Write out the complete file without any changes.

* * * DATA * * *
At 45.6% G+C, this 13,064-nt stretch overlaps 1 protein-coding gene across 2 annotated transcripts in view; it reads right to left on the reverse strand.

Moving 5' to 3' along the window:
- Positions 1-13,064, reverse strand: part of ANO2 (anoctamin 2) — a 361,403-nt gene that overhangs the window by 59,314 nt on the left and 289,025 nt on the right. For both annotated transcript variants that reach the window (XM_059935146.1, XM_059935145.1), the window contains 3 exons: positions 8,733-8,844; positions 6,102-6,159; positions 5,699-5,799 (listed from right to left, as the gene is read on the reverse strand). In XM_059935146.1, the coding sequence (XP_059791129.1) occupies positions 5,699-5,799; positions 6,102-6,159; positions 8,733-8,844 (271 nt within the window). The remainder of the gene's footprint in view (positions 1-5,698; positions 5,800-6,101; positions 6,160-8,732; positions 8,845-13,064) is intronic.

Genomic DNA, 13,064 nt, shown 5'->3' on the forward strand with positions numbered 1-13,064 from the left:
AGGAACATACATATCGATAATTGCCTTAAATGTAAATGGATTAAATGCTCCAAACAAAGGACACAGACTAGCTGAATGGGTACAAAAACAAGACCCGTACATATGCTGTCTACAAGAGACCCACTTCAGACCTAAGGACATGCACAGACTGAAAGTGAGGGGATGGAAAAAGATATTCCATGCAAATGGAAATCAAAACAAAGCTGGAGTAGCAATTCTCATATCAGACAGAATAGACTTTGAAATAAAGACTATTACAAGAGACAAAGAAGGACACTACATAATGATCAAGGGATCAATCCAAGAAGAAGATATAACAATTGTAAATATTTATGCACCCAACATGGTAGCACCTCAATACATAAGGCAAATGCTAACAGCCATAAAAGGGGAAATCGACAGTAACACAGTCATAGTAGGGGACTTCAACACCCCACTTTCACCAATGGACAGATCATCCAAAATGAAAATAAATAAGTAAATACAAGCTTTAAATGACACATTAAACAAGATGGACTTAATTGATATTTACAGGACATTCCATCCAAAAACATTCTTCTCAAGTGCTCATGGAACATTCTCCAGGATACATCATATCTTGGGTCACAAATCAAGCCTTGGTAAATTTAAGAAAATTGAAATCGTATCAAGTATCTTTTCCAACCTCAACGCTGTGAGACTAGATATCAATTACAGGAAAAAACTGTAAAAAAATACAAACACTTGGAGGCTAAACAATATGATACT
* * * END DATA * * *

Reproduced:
At 45.6% G+C, this 13,064-nt stretch overlaps 1 protein-coding gene across 2 annotated transcripts in view; it reads right to left on the reverse strand.

Moving 5' to 3' along the window:
- Positions 1-13,064, reverse strand: part of ANO2 (anoctamin 2) — a 361,403-nt gene that overhangs the window by 59,314 nt on the left and 289,025 nt on the right. For both annotated transcript variants that reach the window (XM_059935146.1, XM_059935145.1), the window contains 3 exons: positions 8,733-8,844; positions 6,102-6,159; positions 5,699-5,799 (listed from right to left, as the gene is read on the reverse strand). In XM_059935146.1, the coding sequence (XP_059791129.1) occupies positions 5,699-5,799; positions 6,102-6,159; positions 8,733-8,844 (271 nt within the window). The remainder of the gene's footprint in view (positions 1-5,698; positions 5,800-6,101; positions 6,160-8,732; positions 8,845-13,064) is intronic.

Genomic DNA, 13,064 nt, shown 5'->3' on the forward strand with positions numbered 1-13,064 from the left:
AGGAACATACATATCGATAATTGCCTTAAATGTAAATGGATTAAATGCTCCAAACAAAGGACACAGACTAGCTGAATGGGTACAAAAACAAGACCCGTACATATGCTGTCTACAAGAGACCCACTTCAGACCTAAGGACATGCACAGACTGAAAGTGAGGGGATGGAAAAAGATATTCCATGCAAATGGAAATCAAAACAAAGCTGGAGTAGCAATTCTCATATCAGACAGAATAGACTTTGAAATAAAGACTATTACAAGAGACAAAGAAGGACACTACATAATGATCAAGGGATCAATCCAAGAAGAAGATATAACAATTGTAAATATTTATGCACCCAACATGGTAGCACCTCAATACATAAGGCAAATGCTAACAGCCATAAAAGGGGAAATCGACAGTAACACAGTCATAGTAGGGGACTTCAACACCCCACTTTCACCAATGGACAGATCATCCAAAATGAAAATAAATAAGTAAATACAAGCTTTAAATGACACATTAAACAAGATGGACTTAATTGATATTTACAGGACATTCCATCCAAAAACATTCTTCTCAAGTGCTCATGGAACATTCTCCAGGATACATCATATCTTGGGTCACAAATCAAGCCTTGGTAAATTTAAGAAAATTGAAATCGTATCAAGTATCTTTTCCAACCTCAACGCTGTGAGACTAGATATCAATTACAGGAAAAAACTGTAAAAAAATACAAACACTTGGAGGCTAAACAATATGATACT